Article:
Eating Disorders and Substance Abuse

Eating disorders and substance abuse often go hand in hand. If you are concerned your teen may be struggling with substance abuse or eating disorders you may want to know the facts correlating the two. Keep reading to learn common risk factors and effects of both.

Teens are among the group most vulnerable to both eating disorders and substance abuse, and some teens struggle with both problems. Parents and others who are concerned about a teen should understand some of the connections between eating disorders and substance abuse.

Research seems to show a strong link between eating disorders and substance abuse. According to Social Work Today, up to half of females with an eating disorder also have a substance abuse problem, and over a third of those with a substance abuse problem also have an eating disorder. These numbers are much higher than rates among the general population.

Some facts that may be good to know if parents are concerned about a struggling teen:

  • Substance abuse is more common among teens who binge and purge than those who are anorexic.
  • Alcohol, tobacco or nicotine, amphetamines, and cocaine are among the most commonly abused drugs used by people with eating disorders. These drugs may be used because they cause weight loss, or they make trigger eating disorders because of the way they effect the mind. Alcohol may be the most commonly abused of these drugs.
  • Teens who are bulimic may resort to laxative abuse to try to purge their systems. This actually purges fluids, not foods, and can lead to serious health problems.
  • Teens with eating disorders may turn to drugs to relieve depression or other psychological problems
  • Teens who start with a substance abuse problem that leads to an eating disorder may also have other psychological problems such as phobias or panic disorder. They are also more likely to abuse multiple substances
  • Having an early onset of either problem may increase the risk of developing the other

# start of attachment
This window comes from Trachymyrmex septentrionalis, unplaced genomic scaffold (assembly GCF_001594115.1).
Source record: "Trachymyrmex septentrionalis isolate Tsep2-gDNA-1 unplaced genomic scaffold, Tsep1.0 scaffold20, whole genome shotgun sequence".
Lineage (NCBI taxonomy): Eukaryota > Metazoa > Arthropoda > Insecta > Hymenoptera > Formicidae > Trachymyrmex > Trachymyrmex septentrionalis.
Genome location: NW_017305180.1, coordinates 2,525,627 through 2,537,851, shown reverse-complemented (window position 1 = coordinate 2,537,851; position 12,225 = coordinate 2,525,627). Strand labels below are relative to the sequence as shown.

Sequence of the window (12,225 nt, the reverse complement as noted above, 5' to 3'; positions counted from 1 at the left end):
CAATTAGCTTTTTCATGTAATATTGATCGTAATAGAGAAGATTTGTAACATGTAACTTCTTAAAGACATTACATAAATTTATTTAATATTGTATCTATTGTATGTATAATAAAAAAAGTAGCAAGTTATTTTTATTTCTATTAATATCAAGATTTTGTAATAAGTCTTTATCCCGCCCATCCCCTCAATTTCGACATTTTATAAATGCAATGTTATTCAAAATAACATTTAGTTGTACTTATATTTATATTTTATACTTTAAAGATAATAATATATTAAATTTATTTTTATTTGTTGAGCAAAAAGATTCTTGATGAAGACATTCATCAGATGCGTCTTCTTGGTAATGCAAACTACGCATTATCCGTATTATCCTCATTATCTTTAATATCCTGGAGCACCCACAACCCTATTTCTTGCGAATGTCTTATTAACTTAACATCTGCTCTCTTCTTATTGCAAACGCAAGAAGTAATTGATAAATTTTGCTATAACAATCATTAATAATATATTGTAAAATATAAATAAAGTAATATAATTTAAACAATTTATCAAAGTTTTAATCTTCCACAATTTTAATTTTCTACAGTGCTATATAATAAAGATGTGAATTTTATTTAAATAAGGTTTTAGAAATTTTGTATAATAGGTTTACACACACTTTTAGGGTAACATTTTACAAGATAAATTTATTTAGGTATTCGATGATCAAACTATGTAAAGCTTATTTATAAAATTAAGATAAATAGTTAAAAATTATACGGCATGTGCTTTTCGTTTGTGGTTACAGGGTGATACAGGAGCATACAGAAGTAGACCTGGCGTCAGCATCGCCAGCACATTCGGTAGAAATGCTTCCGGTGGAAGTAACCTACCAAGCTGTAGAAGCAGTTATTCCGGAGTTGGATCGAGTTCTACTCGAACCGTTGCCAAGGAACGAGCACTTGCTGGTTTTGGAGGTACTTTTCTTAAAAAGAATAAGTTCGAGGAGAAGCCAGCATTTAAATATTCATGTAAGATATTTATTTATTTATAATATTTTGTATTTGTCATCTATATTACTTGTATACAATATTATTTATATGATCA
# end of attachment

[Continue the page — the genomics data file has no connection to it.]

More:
The exact cause for the relationship between eating disorders and substance abuse is still unknown, but they share some common risk factors, such as:

  • Low self esteem
  • Depression or anxiety
  • History of trauma or abuse
  • Negative peer pressure
  • Inability to manage stress or daily problems
  • Parenting that is inconsistent, lax, or uninvolved
  • Family history of substance abuse or eating disorders
  • Susceptibility to messages from the media
  • Tendency to become addicted
  • Difficulty controlling impulsive behavior

Not everyone with the risk factors will develop one or both problems, but they may need extra intervention to deal with the underlying problems before they lead to a destructive behavior.

Some ways to help teens who have or are at risk for eating disorders and substance abuse include:

  • Talk to the teen and listen to what they have to say. Try to spend time every day with your teen, such as eating a meal together. This may help you identify problems early so they are more likely to be successfully treated.
  • Get treatment for any underlying mental or physical health problems a teen has, including depression or anxiety, or a history of abuse or trauma.
  • Set rules that are clear and fair, and enforce the rules consistently with reasonable consequences. Include rules about not abusing drugs, and explain to teens that this is because you care about them and don't want them to be hurt.
  • Be positive towards teens. Praise their accomplishments, encourage positive behaviors, and focus on positive traits instead of negative ones. Don't put a focus on their appearance or pressure them to be something they are not.
  • Set a good example by not abusing substances and by having healthy eating and exercise habits.
  • Talk to teens about false messages they might get from the media or hear from friends about appearances or substance abuse and why some of those messages may be untrue.

Treatments for eating disorders and for substance abuse are usually different, but both should start with a visit to a doctor who can help diagnose the problems and recommend treatments. The doctor can treat the health problems associated with these disorders, while a counselor or therapist may help with the psychological issues. Cognitive behavioral therapy is one type of therapy that may help some people with both problems, but it is only one of several types of therapy that may be best for a teen depending on his or her situation.


Adrienne Ressler, Social Work Today, "Insatiable Hungers: Eating Disorders and Substance Abuse" [online]
Annsley Heidtke, Vanderbuilt University Psychology Department, "Eating Disorders and Substsance Abuse" [online]
SAMHSA's National Mental Health Information Center, "Eating Disorders" [online]
National Eating Disorders Association, "Laxative Abuse" [online]

Related Article: Warning Signs of Eating Disorders >>